Benchmarking function in local scope

I have a function that I would like to benchmark. To that end, I would like to time the function for several different argument values, and plot how the runtime changes with the argument values. I can do this using the @elapsed macro, but to get a more accurate/reliable result I would like to use the @belapsed macro from BenchmarkTools. E.g.

julia> using BenchmarkTools

julia> function f()
         a = "Hello World"
         t = @belapsed println(a)
f (generic function with 1 method)

julia> f()
ERROR: UndefVarError: `a` not defined

I cannot use @belapsed because the function I am benchmarking uses variables in the local scope of the function it is called within. According to the BenchmarkTools documentation: " @benchmark is evaluated in global scope, even if called from local scope." I guess the same is true of @belapsed.

This is a surprising design choice to me, but I don’t see a workaround besides executing the body of the outer function in the global scope, which would be very inconvenient.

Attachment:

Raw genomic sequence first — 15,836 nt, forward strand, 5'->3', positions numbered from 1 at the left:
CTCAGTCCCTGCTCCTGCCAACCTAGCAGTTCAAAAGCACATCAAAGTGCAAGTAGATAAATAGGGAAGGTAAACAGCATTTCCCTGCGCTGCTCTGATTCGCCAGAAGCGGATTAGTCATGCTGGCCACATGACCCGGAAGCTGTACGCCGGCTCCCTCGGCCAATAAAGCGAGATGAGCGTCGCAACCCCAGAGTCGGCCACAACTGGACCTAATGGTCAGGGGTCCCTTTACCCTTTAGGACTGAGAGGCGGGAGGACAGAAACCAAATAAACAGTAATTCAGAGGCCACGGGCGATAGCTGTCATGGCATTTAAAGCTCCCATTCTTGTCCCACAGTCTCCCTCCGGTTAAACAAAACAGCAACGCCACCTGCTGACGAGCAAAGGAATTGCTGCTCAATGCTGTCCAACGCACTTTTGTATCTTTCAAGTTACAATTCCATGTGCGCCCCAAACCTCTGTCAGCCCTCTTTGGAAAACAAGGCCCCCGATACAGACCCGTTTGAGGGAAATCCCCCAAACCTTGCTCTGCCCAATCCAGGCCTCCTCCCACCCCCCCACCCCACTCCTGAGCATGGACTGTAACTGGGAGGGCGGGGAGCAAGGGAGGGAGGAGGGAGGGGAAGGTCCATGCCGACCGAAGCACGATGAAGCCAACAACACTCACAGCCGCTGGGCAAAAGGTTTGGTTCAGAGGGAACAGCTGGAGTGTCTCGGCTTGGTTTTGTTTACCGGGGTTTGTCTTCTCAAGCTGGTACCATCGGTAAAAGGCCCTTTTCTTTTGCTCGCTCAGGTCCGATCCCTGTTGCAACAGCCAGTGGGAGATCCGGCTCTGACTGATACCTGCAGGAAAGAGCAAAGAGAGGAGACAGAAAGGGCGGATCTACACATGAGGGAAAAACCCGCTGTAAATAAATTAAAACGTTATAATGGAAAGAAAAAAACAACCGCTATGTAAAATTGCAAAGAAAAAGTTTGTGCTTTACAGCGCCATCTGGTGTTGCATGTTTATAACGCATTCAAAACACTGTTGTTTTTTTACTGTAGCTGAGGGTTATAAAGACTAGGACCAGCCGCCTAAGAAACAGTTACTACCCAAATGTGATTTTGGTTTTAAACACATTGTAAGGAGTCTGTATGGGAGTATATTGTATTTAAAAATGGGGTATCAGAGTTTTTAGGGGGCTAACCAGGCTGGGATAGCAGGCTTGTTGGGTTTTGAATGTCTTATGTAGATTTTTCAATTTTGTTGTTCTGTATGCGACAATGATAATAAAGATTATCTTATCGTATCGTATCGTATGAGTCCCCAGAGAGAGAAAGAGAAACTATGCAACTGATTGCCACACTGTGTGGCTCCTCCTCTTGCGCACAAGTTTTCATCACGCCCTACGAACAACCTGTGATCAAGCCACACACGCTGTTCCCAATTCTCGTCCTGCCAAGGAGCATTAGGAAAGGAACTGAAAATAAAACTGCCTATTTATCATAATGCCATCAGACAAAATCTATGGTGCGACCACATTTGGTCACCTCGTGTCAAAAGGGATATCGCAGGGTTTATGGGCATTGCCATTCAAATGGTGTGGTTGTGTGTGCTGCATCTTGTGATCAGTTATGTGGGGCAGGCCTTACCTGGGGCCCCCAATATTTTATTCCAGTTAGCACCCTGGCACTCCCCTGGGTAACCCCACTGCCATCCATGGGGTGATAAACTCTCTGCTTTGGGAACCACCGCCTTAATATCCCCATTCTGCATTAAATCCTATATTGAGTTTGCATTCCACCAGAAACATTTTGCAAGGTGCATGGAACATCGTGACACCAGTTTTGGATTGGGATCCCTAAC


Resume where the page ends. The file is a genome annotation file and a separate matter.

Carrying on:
Does anyone know a workaround or another package to use so I can get a reliable estimate of the runtime for a function, even when called inside the scope of another function?

Try escaping using println($a).


That works, thanks a bunch! I did not know that the $ operator could be used like that. May I ask, what exactly does $ do outside of a string? From the REPL, if I just do $a for some variable a, I get an error:

julia> $a
ERROR: syntax: "$" expression outside quote around REPL[103]:1

And the help string for $ doesn’t help me much:

help?> $
search: $


  Interpolation operator for interpolating into e.g. strings and expressions.


  julia> name = "Joe"
  julia> "My name is $name."
  "My name is Joe."

$ is a feature of the BenchmarkTools.jl macros. See the docs for more details.

If the expression you want to benchmark depends on external variables, you should use $ to “interpolate” them into the benchmark expression to avoid the problems of benchmarking with globals. Essentially, any interpolated variable $x or expression $(...) is “pre-computed” before benchmarking begins

1 Like

Awesome, thanks!